10:45 Plenary Keynote Panel Chairperson's Remarks

Kevin Davies, Ph.D., Editor-in-Chief, Bio-IT World

10:50 Plenary Keynote Panel Introduction

Yury Rozenman, Head of BT for Life Sciences, BT Global Services

Niven R. Narain, President & CTO, Berg Pharma


» PLENARY KEYNOTE PANEL 

11:05 The Life Sciences CIO Panel

Panelists:
Remy Evard, CIO, Novartis Institutes for BioMedical Research
Martin Leach, Ph.D., Vice President, R&D IT, Biogen Idec
Andrea T. Norris, Director, Center for Information Technology (CIT) and Chief Information Officer, NIH
Gunaretnam (Guna) Rajagopal, Ph.D., VP & CIO - R&D IT, Research, Bioinformatics & External Innovation, Janssen Pharmaceuticals
Cris Ross, Chief Information Officer, Mayo Clinic
Matthew Trunnell, CIO, Broad Institute of MIT and Harvard


12:15 pm Luncheon in the Exhibit Hall with Poster Viewing


Clinical Implementation 

1:55 Chairperson's Remarks

Tim Lautenschlaeger, M.D., Assistant Professor, Radiation Oncology, The Ohio State University

2:00 Integrated Genome-Phenome Analysis

Michael Segal, M.D., Ph.D., Founder and Chief Scientist, SimulConsult

State-of-the-art diagnostic decision support does a computational analysis of a patient’s pertinent positive and pertinent negative clinical findings, and compares this to detailed phenotypes for thousands of diseases.  When such “phenome analysis” is analyzed together with an annotated genome variant table, in just a few minutes these two orthogonal types of data combine to give an integrated genome-phenome analysis.  The power of this approach is further enhanced by the ability of such software to advise not only about likely diagnoses, but about which genetic variants are most pertinent to the patient’s clinical picture.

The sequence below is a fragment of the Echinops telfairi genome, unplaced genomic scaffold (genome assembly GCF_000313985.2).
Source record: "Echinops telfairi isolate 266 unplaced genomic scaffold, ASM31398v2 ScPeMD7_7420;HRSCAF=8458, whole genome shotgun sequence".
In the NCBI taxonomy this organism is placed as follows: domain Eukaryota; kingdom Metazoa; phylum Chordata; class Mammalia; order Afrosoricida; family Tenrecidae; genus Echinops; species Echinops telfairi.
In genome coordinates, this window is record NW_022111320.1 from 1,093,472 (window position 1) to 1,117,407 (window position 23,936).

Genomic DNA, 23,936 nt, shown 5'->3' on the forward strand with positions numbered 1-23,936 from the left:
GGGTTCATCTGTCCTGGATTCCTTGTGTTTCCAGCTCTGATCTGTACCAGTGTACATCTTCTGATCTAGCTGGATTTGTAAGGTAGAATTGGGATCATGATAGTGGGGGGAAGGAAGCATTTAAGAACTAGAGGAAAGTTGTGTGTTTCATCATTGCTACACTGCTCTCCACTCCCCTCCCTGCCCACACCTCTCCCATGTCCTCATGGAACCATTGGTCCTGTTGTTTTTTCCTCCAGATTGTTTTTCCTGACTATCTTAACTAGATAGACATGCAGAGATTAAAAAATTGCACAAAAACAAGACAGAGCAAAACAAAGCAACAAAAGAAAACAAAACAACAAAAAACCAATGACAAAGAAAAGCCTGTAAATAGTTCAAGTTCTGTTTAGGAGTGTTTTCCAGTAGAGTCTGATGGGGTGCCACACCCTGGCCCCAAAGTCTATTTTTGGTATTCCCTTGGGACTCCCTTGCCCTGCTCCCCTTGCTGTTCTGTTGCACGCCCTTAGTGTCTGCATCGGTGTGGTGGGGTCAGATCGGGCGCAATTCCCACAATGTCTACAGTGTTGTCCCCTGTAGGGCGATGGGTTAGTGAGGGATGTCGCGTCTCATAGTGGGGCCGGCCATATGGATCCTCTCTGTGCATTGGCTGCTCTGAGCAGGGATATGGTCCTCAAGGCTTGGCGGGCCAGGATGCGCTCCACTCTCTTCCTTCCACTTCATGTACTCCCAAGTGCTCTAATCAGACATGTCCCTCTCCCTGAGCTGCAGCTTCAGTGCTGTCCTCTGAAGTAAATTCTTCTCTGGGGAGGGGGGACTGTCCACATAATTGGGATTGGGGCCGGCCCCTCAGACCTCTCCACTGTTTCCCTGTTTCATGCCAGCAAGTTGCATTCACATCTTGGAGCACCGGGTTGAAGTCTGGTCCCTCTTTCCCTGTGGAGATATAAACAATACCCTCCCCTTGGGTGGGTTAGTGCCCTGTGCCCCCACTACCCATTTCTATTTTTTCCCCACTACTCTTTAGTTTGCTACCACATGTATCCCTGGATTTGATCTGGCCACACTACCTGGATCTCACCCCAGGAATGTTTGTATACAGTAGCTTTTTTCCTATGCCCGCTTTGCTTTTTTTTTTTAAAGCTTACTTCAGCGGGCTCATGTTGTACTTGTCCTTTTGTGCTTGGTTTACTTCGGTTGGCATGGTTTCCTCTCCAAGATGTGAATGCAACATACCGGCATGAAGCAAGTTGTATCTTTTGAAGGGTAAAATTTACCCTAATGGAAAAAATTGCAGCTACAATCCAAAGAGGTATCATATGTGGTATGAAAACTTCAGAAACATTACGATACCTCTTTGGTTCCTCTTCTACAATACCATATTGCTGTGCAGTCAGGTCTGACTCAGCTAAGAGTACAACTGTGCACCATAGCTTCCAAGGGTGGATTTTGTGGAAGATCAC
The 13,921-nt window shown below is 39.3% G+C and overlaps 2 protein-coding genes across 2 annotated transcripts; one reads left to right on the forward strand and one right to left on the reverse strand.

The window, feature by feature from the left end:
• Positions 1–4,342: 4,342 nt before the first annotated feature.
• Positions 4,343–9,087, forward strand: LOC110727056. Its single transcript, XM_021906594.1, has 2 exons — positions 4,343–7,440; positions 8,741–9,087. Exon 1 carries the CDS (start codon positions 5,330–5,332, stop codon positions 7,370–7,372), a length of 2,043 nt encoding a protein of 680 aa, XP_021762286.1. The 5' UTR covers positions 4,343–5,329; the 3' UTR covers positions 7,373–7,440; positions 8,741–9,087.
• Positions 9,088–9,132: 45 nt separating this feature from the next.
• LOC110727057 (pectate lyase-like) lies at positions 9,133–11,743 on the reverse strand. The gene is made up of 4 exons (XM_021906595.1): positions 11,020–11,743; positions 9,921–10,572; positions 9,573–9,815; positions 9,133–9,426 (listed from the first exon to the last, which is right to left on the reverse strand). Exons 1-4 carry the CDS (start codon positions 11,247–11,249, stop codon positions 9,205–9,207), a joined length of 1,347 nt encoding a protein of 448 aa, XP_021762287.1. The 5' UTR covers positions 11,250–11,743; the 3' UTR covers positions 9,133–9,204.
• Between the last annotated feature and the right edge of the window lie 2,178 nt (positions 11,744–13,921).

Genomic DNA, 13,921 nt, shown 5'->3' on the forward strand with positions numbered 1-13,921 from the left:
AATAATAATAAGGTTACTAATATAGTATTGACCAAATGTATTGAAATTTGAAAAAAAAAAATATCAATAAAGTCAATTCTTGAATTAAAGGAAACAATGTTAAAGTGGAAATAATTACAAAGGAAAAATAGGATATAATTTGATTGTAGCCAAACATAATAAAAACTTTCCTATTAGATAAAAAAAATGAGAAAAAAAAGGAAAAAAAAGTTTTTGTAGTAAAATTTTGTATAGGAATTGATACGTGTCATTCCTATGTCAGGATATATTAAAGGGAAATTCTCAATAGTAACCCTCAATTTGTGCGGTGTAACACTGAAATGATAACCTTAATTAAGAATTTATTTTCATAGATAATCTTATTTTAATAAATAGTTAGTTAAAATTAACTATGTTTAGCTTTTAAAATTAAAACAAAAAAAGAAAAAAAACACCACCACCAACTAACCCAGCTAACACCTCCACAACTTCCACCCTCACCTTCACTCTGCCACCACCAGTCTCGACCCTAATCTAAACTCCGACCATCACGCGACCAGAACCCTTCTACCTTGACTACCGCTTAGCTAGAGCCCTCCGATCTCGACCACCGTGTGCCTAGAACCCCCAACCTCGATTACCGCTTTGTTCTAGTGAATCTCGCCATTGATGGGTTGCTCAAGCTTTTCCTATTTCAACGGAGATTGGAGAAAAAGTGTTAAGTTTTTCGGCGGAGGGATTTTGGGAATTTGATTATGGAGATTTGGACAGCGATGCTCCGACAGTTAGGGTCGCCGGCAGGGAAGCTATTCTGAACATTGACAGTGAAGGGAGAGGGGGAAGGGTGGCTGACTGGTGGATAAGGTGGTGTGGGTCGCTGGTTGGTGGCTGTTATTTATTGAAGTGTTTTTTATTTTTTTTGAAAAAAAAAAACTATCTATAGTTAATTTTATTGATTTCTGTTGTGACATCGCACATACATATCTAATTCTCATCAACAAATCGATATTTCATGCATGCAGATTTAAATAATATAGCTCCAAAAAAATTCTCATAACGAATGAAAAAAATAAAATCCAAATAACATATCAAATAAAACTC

2:30 Clinical Research in the Age of Integrated Personalized Omics Profiles (iPOP's)

Robin Haring, Ph.D., Epidemiologist, Institute of Clinical Chemistry and Laboratory Medicine, University Medicine Greifswald, Ferdinand-Sauerbruch-Strasse

Recent advances of diverse high-throughput technologies enabled the application of 'Omics' (genomics, metabolomics, transcriptomics) to epidemiological and clinical research. Integrating multi-omic molecular biomarker promises to not only improve the diagnosis, treatment, and monitoring of specific clinical endpoints, but also to unravel insights into the complexities of human pathophysiology at a population-level.

3:00 Methods for the Interpretation of Next-Generation Sequencing Data for Clinical Phenotypes

Benjamin M. Neale, Ph.D, Medical and Population Genetics, Broad Institute of MIT and Harvard

3:30 Clinical 'Omics in Radiation Oncology

Tim Lautenschlaeger, M.D., Assistant Professor, Radiation Oncology, The Ohio State University

We will share some of our experiences of bringing omics into clinical radiation oncology to improve patient care. We will present examples of how the integration of omics research with traditional radiation therapy details could improve the ability to predict treatment side effects. Further we will discuss some of the technical difficulties that remain to be overcome to optimize and automate maintenance and update of a clinical radiation oncology omics data resource.

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4:00 Conference Adjourns